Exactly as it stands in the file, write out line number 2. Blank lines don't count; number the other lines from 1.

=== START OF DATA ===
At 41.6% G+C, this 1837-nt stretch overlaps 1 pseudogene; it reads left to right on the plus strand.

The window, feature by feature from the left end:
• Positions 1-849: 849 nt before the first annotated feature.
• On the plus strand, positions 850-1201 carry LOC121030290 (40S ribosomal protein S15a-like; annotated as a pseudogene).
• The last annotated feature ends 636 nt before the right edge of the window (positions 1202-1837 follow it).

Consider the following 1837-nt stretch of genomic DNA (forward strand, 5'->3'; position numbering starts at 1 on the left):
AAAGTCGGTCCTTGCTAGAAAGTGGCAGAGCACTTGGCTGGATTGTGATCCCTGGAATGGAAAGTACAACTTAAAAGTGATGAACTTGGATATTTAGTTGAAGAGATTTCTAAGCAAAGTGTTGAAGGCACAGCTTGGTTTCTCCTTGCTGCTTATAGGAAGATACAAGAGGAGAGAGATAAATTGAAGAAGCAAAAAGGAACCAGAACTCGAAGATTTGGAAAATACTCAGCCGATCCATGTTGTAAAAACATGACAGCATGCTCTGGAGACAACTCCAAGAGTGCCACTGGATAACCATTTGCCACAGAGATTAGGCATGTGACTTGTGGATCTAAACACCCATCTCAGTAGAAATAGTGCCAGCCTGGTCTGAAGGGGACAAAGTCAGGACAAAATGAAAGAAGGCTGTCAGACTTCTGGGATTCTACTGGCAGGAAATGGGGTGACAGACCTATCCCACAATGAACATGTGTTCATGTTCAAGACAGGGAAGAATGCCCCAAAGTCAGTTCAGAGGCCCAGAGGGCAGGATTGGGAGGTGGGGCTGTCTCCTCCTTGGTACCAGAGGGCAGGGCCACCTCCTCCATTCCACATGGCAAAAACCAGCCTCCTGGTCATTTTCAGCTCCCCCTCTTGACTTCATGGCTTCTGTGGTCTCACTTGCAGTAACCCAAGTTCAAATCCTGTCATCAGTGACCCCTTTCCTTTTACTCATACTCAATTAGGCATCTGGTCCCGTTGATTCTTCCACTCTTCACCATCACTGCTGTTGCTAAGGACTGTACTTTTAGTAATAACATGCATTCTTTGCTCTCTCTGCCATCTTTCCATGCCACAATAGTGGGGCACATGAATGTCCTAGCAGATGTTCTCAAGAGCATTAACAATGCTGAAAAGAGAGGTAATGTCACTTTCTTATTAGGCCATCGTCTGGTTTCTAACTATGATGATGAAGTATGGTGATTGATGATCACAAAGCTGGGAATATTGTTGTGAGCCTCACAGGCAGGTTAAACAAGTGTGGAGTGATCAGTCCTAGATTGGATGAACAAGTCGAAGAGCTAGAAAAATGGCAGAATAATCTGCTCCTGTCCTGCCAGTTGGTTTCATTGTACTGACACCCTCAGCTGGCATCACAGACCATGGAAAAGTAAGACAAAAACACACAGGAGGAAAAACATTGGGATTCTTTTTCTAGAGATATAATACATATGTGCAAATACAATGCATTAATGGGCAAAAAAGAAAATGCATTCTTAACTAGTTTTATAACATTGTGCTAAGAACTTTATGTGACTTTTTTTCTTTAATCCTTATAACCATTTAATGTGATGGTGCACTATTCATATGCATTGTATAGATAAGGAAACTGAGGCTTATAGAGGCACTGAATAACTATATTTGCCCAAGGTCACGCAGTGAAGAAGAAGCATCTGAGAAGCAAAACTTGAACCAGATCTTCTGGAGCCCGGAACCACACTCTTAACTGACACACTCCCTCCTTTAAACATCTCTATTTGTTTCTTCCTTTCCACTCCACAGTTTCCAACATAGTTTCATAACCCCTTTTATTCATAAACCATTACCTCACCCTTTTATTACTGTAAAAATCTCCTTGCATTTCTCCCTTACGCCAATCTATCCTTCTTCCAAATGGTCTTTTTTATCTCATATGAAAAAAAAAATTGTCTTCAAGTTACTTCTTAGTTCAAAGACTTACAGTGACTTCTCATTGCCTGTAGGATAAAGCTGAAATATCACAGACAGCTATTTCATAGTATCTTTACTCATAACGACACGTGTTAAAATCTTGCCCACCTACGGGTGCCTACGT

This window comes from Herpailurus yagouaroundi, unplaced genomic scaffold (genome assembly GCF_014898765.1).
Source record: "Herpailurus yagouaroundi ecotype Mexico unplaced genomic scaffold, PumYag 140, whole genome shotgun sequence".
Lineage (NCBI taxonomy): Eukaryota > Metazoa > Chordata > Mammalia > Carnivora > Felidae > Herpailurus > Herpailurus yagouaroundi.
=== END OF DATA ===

The window, feature by feature from the left end: